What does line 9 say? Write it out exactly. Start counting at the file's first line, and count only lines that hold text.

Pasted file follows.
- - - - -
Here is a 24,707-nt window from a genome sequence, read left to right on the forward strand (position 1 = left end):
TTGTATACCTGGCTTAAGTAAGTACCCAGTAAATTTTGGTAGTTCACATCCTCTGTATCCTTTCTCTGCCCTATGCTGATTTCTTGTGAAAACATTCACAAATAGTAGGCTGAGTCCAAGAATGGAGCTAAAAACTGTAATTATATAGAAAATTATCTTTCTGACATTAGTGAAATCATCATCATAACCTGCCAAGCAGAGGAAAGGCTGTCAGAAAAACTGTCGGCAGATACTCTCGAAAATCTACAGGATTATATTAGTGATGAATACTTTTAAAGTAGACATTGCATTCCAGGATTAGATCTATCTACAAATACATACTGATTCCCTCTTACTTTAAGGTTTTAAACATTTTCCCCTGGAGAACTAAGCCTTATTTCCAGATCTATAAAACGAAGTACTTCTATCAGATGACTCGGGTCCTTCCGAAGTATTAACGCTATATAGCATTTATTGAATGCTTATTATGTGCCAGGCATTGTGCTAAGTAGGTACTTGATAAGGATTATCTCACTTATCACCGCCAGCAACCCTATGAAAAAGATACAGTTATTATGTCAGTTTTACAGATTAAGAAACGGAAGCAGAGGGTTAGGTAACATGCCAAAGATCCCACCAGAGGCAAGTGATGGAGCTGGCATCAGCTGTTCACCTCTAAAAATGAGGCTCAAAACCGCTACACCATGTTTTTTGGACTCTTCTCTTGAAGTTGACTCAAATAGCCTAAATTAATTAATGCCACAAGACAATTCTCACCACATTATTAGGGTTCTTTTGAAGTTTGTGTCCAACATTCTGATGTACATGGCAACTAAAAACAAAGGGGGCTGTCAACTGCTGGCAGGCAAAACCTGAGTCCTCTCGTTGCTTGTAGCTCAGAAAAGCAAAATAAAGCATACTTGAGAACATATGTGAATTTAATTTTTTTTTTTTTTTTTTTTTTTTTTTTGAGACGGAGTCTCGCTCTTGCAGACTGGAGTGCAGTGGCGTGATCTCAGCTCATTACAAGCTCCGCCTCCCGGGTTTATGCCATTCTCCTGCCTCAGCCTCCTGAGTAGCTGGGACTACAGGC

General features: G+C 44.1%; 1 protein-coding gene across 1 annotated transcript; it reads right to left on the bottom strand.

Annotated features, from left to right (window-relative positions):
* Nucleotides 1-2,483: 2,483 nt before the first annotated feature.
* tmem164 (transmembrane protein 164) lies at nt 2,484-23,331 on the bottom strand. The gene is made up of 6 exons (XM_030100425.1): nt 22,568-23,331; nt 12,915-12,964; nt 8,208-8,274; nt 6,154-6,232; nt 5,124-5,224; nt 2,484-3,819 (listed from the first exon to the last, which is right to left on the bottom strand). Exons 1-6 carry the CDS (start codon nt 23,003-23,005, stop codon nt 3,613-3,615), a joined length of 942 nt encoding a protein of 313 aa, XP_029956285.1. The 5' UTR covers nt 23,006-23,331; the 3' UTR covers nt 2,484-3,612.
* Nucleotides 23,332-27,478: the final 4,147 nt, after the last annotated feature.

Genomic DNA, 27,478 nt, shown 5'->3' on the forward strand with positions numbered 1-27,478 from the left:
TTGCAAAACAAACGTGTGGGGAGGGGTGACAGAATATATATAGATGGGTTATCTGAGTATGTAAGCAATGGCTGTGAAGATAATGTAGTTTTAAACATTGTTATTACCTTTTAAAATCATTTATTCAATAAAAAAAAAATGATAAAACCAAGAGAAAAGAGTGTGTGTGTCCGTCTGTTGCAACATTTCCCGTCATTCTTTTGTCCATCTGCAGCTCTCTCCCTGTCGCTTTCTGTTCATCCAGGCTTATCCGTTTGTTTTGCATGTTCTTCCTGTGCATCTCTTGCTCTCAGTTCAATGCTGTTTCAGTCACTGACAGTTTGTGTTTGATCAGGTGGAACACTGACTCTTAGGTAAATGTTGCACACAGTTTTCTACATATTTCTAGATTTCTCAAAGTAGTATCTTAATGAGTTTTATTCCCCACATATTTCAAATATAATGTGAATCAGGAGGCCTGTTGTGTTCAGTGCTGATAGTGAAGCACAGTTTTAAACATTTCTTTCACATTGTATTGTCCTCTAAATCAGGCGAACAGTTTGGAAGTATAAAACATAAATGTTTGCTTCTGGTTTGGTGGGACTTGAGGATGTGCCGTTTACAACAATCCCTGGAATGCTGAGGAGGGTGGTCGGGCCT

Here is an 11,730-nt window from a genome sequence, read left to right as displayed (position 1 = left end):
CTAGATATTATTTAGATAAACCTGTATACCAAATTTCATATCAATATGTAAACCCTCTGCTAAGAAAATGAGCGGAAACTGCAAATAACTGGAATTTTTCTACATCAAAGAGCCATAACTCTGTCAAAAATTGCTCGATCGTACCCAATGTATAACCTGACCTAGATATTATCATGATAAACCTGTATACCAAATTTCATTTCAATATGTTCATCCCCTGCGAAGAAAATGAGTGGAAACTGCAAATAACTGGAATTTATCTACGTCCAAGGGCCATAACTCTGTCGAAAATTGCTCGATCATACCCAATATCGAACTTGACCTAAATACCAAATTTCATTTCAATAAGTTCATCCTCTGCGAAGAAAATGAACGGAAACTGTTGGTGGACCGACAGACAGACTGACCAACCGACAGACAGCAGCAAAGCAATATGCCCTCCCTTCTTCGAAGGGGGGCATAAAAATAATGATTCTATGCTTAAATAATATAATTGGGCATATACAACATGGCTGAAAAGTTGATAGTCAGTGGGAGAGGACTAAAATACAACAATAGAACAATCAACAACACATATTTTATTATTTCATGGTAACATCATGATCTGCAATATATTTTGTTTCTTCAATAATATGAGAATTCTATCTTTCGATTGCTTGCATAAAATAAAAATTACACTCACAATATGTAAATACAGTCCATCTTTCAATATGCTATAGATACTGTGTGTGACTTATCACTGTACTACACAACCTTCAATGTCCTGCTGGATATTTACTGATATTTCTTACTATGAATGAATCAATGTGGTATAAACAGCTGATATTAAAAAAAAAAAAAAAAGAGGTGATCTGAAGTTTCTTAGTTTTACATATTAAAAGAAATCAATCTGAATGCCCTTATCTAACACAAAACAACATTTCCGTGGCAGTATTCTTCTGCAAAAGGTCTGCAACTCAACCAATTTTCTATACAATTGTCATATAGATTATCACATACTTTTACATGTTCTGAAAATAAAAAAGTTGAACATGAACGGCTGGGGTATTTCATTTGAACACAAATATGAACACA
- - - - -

TTGCAAAACAAACGTGTGGGGAGGGGTGACAGAATATATATAGATGGGTTATCTGAGTATGTAAGCAATGGCTGTGAAGATAATGTAGTTTTAAACATTGTTATTACCTTTTAAAATCATTTATTCAATAAAAAAAAAATGATAAAACCAAGAGAAAAGAGTGTGTGTGTCCGTCTGTTGCAACATTTCCCGTCATTCTTTTGTCCATCTGCAGCTCTCTCCCTGTCGCTTTCTGTTCATCCAGGCTTATCCGTTTGTTTTGCATGTTCTTCCTGTGCATCTCTTGCTCTCAGTTCAATGCTGTTTCAGTCACTGACAGTTTGTGTTTGATCAGGTGGAACACTGACTCTTAGGTAAATGTTGCACACAGTTTTCTACATATTTCTAGATTTCTCAAAGTAGTATCTTAATGAGTTTTATTCCCCACATATTTCAAATATAATGTGAATCAGGAGGCCTGTTGTGTTCAGTGCTGATAGTGAAGCACAGTTTTAAACATTTCTTTCACATTGTATTGTCCTCTAAATCAGGCGAACAGTTTGGAAGTATAAAACATAAATGTTTGCTTCTGGTTTGGTGGGACTTGAGGATGTGCCGTTTACAACAATCCCTGGAATGCTGAGGAGGGTGGTCGGGCCT